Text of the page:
One thing I really love about the style of this book is that she doesn't simply lay the lessons out like you are back in grammar school learning everything by rote memorization. Instead, she takes you on the journey of how she learned each of the lessons herself -- which I think makes them more personal and more meaningful. She interviews her writer friends to learn how they find structure in their books as well as their methods of working. And you follow along as she struggles to understand plot.
It is a fascinating glimpse into the world of writing -- both the successes and failures. This is a book to come back to again and again. It's packed with rich insight and practical exercises. I would definitely recommend this to anyone who loves Natalie Goldberg!
on August 3, 2000
I read Natalie Goldberg's Wild Mind in 1992 and it changed the way I wrote. Since I was an impressionable 17 she has had a huge influence in my writing and I have made sure to purchase each of her books as they come out. I ordered this book without really knowing that it was for novel writers (I'm a poet) and I found it dissapointing. Natalie sounds tired and unhappy throughout the book. She starts out with a warning about how writing will not bring happiness to your life. Gone is the voice that told us that through writing we could connect with our world differently and digest our lives and make ourselves whole. We don't hear about the energy in writing practice and in being awake and aware. In short, the whole thing was a real downer. Also, the book is 218 pages instead of the 384 that amazon says it is. A short book for the price. On the good side, writers of novels and stories may benefit from this book. It has some good info on character development and dealing with editors. I would recommend getting it from a library even if you are a big Goldberg fan like myself.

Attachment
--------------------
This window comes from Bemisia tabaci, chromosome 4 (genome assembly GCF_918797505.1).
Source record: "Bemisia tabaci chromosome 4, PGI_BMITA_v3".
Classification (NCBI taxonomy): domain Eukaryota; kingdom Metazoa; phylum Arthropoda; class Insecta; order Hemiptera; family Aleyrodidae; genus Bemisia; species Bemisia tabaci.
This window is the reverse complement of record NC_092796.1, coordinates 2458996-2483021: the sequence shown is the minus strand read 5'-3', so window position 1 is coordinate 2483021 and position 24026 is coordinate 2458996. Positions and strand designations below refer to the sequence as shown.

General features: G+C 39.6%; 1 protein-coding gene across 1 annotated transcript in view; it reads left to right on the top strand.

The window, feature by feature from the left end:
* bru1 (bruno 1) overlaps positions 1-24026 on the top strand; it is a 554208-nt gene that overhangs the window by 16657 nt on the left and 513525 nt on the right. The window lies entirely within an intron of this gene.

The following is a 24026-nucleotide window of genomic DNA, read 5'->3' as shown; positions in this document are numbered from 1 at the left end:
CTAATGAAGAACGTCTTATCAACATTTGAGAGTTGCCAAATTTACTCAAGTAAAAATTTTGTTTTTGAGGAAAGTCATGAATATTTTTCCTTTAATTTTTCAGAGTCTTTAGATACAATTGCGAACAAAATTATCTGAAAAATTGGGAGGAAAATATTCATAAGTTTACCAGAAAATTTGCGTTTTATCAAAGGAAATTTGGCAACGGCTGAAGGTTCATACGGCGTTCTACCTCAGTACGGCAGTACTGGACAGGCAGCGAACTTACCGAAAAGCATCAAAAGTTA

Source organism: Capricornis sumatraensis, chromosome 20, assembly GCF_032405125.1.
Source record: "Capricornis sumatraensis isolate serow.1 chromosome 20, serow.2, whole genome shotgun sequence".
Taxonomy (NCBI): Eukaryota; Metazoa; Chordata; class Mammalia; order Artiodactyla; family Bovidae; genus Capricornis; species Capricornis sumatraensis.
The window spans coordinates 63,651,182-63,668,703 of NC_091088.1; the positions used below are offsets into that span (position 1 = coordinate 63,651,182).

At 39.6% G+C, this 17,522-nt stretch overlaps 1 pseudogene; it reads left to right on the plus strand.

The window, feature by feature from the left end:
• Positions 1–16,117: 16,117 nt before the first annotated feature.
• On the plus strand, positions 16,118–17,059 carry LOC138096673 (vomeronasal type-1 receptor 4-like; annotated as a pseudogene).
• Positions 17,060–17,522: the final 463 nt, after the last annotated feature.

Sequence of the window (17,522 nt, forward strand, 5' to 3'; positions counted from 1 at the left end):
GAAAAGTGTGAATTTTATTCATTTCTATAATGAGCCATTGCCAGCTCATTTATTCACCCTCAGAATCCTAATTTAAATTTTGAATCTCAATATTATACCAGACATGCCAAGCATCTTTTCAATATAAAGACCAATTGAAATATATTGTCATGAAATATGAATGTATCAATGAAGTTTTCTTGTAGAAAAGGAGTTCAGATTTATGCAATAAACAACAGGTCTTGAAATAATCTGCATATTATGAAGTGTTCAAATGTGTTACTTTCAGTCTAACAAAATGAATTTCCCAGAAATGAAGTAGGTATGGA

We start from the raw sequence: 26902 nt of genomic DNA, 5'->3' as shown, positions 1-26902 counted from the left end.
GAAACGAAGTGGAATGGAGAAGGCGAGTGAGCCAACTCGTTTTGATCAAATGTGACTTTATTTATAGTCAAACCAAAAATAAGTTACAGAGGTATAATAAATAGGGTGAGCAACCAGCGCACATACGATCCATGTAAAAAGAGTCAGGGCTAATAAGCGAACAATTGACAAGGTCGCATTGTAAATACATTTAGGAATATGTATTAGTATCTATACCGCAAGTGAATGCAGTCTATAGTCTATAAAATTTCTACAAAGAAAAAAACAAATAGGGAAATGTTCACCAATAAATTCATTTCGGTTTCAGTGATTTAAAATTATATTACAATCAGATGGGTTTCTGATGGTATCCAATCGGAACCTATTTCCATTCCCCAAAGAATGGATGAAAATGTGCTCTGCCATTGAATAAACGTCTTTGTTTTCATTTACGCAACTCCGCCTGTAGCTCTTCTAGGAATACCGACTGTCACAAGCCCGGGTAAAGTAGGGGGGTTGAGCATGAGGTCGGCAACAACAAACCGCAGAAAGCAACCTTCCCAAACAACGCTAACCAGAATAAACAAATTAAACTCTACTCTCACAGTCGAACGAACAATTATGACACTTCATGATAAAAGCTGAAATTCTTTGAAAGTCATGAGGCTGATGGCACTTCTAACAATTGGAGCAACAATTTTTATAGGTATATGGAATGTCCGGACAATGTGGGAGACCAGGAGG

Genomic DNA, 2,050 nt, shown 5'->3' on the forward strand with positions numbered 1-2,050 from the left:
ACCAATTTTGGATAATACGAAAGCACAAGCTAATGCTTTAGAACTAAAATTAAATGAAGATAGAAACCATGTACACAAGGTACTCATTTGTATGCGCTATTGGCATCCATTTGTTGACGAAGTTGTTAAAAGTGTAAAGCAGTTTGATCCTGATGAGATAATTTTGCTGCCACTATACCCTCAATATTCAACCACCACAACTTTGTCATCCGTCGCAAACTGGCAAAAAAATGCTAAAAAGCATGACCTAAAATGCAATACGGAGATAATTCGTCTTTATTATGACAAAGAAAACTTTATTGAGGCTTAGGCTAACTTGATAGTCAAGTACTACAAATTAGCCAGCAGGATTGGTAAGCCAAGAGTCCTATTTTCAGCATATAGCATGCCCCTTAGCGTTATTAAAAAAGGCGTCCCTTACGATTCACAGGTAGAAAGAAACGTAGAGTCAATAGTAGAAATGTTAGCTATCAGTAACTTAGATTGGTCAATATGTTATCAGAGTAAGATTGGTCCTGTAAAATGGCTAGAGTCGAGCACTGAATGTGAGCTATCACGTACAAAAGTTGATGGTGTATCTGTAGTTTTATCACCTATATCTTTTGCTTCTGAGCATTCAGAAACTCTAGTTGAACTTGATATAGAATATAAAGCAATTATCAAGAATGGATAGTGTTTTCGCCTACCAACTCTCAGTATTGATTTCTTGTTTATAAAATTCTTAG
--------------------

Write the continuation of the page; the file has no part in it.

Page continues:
on January 3, 2001
I really loved Writing Down the Bones and Wild Mind, and I like this newest Natalie Goldberg book, too. But something's changed, and the subtitle her publishers have used ("Cracking Open the Writer's Craft") is misleading, to say the least.
One of my favourite things about Goldberg's writing, especially in Writing Down the Bones, was the way she -- unlike most authors on writing -- refused to either mince or waste words.
In that book, her approach to each chapter was one of "get in, make your point, get out." When you take a Flintstones vitamin, it doesn't matter if you get Wilma or Barney, or orange or purple -- you're still getting all the vitamins and minerals you need. Same thing with Writing Down the Bones. Crack it open at any point, read any chapter, and you'll still come away immeasurably enriched.
Don't get me wrong -- I still enjoy Goldberg's writing. But I don't get that "enriched" feeling from Thunder and Lightning. She doesn't really spend as much time on "the writer's craft" as she does on her often rambling reminiscences.
If you're interested in the journey of one particular writer, this is an excellent book. But it shouldn't be billed as a book on craft. For that, there are better books out there, perhaps foremost among them Goldberg's own earlier work.
on October 13, 2006
I'm not just a writer, I'm a reader and collector of books. And I've collected and read a lot of books on writing over the course of my almost forty years of life. It seems to me that books on writing generally fall into about three categories: 1) reference material, such as the classic _Elements of Style_ by Strunk and White, or _On Writing Well_ by William Zinsser; 2) Exercise books, that give you a short bit of instruction or inspiration and then have exercises to prompt your writing, such as _The Artist's Way_ by Julia Cameron, or _So You Want To Write A Novel_ by Lou Willet Stanek; and 3) Writers on writing, such as Anne Lamott's wonderful _Bird by Bird_ or Stephen King's _On Writing_ or Annie Dillard's _The Writing Life_ (all of which I recommend).
Well, _Thunder and Lightning: Cracking Open the Writer's Craft_ combines the best elements of 2) and 3) in that it is very much Natalie Goldberg writing about how Natalie Goldberg writes, and yet it is also an exploration of techniques and structures and elements of fiction. While there aren't any specific exercises or writing prompts, one could certainly sit down after reading any chapter and do some "writing practice" on the subject talked about in that chapter. Topics covered include structure in fiction, plot, getting inside your character's skin, not distancing yourself emotionally from your fiction, the importance of writing practice in writing fiction, how having a mentor and other writing friends can be helpful in moving you forward and keeping you going when you want to give up.
I found this book to be enormously helpful, and frankly much more useful than some of her other work on writing. Although I do own a copy of _Writing Down the Bones_, it was a bit too spacey for me to really digest. And though I tried to read _Wild Mind_, it also was a bit too far out for me. But this book, _Thunder and Lightning_, really struck me almost like the title. Clear, bright, and grounded, this book is amazing and I highly recommend it.